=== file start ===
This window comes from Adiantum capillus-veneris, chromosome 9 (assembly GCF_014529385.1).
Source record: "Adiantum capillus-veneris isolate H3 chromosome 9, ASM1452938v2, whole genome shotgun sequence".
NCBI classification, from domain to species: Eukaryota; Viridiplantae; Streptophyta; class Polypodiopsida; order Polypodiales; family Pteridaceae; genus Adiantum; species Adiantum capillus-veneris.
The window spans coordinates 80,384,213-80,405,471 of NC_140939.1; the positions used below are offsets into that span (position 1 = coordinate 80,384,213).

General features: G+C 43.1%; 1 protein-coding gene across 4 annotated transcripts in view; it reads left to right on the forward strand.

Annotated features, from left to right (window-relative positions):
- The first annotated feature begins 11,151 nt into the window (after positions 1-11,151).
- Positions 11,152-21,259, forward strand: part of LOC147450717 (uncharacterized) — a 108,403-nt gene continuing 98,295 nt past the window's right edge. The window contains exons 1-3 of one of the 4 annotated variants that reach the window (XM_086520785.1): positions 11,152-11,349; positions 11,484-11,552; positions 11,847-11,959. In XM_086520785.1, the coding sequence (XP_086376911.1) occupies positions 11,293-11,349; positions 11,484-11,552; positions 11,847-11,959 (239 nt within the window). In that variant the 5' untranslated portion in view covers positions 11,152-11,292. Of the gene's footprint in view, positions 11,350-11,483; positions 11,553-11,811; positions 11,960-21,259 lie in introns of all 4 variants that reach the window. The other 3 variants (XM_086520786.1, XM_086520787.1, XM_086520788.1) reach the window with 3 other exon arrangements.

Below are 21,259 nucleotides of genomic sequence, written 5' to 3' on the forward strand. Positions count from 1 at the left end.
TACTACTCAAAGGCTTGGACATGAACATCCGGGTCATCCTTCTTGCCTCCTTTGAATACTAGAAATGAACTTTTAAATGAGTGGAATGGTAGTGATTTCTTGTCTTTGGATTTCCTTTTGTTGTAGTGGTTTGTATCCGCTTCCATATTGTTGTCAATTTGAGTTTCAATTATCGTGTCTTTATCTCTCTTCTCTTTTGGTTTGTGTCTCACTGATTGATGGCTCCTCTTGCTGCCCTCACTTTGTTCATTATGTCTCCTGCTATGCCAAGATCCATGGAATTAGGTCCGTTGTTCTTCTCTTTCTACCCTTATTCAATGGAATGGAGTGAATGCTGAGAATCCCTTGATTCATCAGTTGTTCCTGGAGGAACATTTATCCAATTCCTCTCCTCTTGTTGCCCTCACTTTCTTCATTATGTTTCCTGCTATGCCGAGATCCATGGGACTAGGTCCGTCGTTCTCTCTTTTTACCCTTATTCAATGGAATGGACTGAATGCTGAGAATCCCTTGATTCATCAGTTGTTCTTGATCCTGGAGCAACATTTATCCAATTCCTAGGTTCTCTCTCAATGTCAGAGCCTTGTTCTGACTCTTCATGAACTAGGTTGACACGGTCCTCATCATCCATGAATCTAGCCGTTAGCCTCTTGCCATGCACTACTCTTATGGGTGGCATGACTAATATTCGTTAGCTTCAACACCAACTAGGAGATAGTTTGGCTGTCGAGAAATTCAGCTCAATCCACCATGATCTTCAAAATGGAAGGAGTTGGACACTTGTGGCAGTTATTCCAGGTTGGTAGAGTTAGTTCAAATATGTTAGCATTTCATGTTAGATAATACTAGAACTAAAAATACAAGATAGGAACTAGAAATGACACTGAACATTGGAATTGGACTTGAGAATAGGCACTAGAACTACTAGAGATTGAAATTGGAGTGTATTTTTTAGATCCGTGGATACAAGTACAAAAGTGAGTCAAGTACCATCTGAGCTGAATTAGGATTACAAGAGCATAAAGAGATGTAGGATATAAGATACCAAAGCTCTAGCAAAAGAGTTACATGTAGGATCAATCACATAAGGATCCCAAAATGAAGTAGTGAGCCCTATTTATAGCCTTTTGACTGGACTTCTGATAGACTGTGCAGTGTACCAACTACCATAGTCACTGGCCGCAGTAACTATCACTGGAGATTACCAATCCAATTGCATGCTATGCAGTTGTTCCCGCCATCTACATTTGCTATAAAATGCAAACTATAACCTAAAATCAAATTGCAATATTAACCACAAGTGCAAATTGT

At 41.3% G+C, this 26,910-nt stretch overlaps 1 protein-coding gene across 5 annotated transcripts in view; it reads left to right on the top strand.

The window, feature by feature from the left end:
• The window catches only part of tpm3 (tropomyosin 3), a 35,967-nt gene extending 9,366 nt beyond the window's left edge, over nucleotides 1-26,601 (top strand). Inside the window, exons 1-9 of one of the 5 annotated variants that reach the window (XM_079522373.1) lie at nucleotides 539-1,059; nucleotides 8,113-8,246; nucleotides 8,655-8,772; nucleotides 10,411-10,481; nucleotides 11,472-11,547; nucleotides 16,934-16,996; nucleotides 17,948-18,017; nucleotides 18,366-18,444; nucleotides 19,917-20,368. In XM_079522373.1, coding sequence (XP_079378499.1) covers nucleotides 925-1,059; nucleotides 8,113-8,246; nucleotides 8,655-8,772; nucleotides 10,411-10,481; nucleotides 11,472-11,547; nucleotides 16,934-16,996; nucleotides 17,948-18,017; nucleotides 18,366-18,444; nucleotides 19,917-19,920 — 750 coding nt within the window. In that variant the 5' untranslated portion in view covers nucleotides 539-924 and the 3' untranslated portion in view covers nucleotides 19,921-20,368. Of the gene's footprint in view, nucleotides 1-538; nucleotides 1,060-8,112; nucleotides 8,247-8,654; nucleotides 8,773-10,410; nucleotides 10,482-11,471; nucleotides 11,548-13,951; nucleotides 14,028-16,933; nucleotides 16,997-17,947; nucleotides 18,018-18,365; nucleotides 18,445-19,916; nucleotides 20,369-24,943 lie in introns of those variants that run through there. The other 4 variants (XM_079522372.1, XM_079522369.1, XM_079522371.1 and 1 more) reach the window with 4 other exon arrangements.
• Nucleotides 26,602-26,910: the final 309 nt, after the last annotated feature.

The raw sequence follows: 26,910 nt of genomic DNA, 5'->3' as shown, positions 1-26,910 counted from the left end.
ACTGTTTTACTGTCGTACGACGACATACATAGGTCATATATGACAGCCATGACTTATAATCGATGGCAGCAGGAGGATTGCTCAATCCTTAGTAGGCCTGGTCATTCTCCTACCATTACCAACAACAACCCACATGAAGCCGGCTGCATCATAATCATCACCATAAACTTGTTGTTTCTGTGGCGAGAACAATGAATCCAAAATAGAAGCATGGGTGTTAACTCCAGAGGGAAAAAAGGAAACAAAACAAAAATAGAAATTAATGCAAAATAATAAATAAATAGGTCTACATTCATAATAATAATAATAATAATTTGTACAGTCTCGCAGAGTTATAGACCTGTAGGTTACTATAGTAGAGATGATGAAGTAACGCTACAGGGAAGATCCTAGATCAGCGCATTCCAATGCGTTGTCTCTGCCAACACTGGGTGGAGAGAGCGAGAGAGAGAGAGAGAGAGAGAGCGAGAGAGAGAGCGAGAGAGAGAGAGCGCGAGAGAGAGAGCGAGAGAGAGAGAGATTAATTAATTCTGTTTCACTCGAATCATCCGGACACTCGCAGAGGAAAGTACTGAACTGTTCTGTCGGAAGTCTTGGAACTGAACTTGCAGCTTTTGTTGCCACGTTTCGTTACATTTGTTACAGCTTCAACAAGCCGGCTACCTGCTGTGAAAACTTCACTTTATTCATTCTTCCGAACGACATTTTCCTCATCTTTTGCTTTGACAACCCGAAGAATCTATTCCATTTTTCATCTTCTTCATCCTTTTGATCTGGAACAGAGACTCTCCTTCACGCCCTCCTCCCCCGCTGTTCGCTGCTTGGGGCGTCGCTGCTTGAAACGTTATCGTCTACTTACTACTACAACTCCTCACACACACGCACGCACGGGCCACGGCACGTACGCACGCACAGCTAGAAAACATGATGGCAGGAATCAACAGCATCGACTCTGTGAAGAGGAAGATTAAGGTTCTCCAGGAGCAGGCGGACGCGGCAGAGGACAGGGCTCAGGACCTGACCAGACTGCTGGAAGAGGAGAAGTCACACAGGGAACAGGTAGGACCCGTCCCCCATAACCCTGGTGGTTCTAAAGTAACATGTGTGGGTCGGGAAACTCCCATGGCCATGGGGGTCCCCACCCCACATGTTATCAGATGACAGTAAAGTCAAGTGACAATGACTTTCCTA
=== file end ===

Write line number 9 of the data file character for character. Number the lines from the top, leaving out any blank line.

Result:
Below are 21,259 nucleotides of genomic sequence, written 5' to 3' on the forward strand. Positions count from 1 at the left end.